Kawasaki Ki-148

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Kawasaki Igo-1-B, otherwise known as Kawasaki Ki-148 was a World War II Japanese guided air-to-surface missile designed in 1944. Developed along its sister projects of Mitsubishi Igo-1-A and Tokyo Imperial University-designed Igo-1-C, the Igo-1-B was a simple radio-controlled guided bomb propelled by a rocket engine generating 150 kilograms (330 lb) of thrust for up to 80 seconds.[1]

Test trials were carried out in late 1944 and the weapon was quickly ordered by the war ministry. Launched during tests from a modified Kawasaki Ki-48 light bomber, its standard mother aircraft was to be the modern Kawasaki Ki-102 heavy fighter. Although approximately 180 missiles were built, none saw service before the end of World War II.[2]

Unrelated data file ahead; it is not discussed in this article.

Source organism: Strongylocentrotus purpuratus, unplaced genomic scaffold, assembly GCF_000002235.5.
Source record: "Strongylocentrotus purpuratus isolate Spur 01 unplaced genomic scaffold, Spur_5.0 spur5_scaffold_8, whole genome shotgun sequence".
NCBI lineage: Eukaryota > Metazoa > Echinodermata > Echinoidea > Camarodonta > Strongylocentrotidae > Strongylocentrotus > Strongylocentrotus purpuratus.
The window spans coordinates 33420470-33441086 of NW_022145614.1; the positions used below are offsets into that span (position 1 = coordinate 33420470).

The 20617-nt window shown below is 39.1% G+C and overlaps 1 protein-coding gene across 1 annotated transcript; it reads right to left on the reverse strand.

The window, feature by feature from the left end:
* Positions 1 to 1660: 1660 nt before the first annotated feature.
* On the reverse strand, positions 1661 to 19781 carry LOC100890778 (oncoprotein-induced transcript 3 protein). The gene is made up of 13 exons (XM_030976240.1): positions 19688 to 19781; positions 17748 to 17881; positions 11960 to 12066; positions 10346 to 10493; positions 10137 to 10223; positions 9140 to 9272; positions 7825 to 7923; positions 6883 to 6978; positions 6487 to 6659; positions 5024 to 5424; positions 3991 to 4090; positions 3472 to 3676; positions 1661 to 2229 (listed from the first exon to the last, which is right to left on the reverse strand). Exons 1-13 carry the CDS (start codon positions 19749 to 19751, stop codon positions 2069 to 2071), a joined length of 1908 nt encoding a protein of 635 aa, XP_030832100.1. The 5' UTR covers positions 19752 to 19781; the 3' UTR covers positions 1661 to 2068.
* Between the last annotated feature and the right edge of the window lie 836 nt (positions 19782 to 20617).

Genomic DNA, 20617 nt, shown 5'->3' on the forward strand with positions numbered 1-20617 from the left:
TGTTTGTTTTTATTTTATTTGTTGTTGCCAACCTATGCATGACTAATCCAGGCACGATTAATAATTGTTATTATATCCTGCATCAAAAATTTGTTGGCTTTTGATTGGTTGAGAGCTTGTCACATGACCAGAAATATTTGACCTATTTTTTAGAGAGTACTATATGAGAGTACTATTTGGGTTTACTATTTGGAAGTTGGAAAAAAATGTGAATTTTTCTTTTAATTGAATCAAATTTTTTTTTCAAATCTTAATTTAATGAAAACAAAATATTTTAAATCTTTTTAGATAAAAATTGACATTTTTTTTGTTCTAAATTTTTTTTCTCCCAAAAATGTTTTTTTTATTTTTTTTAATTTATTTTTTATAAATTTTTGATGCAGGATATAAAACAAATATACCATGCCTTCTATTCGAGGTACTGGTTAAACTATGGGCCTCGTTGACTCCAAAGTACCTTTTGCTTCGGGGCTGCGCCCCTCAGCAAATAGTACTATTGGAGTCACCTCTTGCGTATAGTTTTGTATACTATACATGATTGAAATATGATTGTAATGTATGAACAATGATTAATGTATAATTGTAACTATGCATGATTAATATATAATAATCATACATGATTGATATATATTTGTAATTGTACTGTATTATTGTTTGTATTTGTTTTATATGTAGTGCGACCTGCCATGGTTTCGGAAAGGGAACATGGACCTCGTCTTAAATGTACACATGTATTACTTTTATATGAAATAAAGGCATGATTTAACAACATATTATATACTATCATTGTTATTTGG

• Length: 4.09 m (13 ft 5 in)
  • Wing Span: 2.60 m (8 ft 6 in)
  • Height: 0.90 m (2 ft 11 in)
  • Wing Area: 1.95 Square metres
  • All-Up Weight: 680 kg
  • Main Engine: 1 x Mitsubishi Tokuro-1 Type 2 Rocket (150 kg)
  • Max Speed: unknown
  • Range: unknown
  • Warhead: 300 kg HEAT


  1. ^ Martin Caidin (1956). "Japanese Guided Missiles in World War II". Journal of Jet Propulsion. 26 (8): 691–694. 
  2. ^ Francillon 1979, p. 532.
  • Francillon, Ph.D., René J. Japanese Aircraft of the Pacific War. London: Putnam and Company Ltd., 1979. ISBN 0-370-30251-6.